Sometimes a person who intentionally or carelessly does a poor job answering expert witness interrogatories will say that the movant could have learned the additional information if he or she had taken the expert's deposition.  That's right: the argument is that it is the movant's fault for not spending thousands of dollars to get information that was supposed to be provided by answers to expert witness interrogatories.  Your response to that argument is that you have no duty to spend your time and money to determine if your opponent has followed the rules of procedure and that you had a right to rely on the interrogatory answers in determining what the expert was going to say at trial.

If you decide not to depose your opponent's experts, this language in a letter to your adversary after you receive answers to the  expert witness interrogatory will help you with your trial judge.

I have your answers to expert witness interrogatories.  I assume that the answers are complete and that I have been provided with all information required under Rule 26.  If the answers are incomplete in any way, or if supplementation of the answers is required by Rule 26.05, please do so as soon as possible.

Based on your answers, I have elected not to depose your experts.  However, please be advised that in the event that your expert attempts to testify to any substantive matter not included in your answers to expert witness interrogatories I will ask the Court to exclude such testimony under Rule 37.03(1).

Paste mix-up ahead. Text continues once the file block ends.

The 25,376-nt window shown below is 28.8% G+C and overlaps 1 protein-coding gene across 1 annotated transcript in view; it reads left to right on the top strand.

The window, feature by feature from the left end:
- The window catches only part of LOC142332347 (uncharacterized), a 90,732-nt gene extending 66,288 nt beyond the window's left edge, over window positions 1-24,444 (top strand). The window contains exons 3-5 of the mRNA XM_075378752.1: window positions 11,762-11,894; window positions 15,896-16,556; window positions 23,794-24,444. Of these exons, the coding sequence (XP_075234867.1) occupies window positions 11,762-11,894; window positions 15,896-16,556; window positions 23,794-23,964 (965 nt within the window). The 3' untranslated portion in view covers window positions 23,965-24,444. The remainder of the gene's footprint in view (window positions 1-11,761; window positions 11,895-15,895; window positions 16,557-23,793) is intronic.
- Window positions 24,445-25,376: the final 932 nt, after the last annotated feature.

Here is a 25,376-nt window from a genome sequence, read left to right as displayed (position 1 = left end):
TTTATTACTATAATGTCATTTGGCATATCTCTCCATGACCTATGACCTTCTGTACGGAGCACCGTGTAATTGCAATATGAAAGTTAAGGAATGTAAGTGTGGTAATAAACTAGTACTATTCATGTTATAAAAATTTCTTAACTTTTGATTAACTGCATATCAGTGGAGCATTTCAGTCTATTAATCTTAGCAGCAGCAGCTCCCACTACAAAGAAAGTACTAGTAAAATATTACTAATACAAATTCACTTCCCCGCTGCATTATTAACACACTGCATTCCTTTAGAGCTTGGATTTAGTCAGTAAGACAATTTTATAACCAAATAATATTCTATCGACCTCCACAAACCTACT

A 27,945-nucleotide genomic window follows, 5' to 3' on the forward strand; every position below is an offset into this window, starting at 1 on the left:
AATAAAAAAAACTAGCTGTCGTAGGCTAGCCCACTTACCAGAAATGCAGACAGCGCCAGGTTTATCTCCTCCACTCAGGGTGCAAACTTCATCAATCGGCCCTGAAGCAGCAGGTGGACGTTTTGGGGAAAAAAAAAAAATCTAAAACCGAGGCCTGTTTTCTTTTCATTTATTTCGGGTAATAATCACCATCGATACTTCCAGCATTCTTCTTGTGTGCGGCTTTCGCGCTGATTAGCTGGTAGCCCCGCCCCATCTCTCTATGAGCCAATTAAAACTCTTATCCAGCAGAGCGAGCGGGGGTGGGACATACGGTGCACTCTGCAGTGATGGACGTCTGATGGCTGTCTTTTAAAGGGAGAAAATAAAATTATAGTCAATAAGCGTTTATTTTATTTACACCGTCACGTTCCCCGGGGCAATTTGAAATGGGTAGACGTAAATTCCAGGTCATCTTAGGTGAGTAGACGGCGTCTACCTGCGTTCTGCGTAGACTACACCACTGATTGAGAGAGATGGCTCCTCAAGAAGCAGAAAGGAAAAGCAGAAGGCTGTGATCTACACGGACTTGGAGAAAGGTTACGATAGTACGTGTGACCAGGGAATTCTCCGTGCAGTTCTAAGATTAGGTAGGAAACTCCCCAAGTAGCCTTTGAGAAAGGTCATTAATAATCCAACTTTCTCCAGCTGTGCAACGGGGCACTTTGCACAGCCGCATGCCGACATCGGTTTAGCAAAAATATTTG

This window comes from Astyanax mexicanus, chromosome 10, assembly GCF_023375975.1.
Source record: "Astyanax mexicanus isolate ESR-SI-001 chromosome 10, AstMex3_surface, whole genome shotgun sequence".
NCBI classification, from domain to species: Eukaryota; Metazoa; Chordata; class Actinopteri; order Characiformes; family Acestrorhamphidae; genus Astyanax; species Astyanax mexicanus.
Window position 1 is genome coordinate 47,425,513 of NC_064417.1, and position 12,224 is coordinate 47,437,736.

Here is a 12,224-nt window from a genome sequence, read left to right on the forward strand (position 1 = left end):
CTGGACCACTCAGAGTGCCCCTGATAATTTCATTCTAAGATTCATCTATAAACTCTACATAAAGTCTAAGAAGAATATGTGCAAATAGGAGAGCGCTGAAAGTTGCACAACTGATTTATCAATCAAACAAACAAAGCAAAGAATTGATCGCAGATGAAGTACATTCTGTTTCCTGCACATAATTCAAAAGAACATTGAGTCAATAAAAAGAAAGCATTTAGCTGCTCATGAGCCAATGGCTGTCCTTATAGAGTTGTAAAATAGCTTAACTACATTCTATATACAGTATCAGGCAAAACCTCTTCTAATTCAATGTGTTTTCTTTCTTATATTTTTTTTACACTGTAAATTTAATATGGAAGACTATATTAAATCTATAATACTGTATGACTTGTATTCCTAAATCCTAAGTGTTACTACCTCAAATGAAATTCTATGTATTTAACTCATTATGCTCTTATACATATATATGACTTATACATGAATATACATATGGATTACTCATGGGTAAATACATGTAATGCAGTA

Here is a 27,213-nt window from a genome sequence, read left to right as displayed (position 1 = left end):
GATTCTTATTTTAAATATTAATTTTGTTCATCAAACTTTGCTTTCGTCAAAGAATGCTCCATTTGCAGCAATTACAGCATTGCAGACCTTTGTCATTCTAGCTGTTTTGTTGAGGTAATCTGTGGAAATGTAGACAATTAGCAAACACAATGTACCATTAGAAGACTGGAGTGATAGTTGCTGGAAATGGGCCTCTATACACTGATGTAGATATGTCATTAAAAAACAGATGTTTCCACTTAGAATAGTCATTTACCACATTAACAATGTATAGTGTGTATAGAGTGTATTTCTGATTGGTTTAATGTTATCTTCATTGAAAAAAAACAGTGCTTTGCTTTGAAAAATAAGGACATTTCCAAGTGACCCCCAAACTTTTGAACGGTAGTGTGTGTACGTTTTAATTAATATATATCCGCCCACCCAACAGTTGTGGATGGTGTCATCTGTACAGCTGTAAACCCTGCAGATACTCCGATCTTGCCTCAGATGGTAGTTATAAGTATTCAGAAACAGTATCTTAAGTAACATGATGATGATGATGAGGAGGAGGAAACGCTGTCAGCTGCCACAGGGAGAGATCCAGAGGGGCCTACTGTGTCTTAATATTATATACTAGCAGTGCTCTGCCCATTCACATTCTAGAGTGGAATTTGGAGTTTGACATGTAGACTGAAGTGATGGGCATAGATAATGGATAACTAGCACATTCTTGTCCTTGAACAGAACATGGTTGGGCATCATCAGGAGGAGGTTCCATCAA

This rule is relatively new and judges in some areas of the state need to be educated about it.  Lawyers should not be permitted to sandbag opponents by giving shoddy expert witness disclosures or withholding documents.  




Suggestion for Expert Witness Disclosure Language in Scheduling Orders

         One of the battles in the preparation of scheduling orders is the deadlines for disclosure of expert witnesses. The defense always wants the plaintiff to go first, and wants an additional 30 or 60 or even 90 days to disclose its experts. Sometimes, the defense wants to depose the plaintiff’s experts before disclosing its own experts, a ridiculous position that should be rejected by every trial judge. Simultaneous disclosures are rarely ordered by judges in Tennessee.

          I am involved in a case in federal court in West Virginia and learned that it has an eminently fair way of resolving the problem of the timing of expert witness disclosures. Here is the language used in the West Virginia judge’s scheduling orders:

The party having the burden of proof on an issue shall disclose all expert witnesses on that issue on or before ___________. The party not having the burden of proof on an issue shall disclose all expert witnesses on that issue on or before ______________.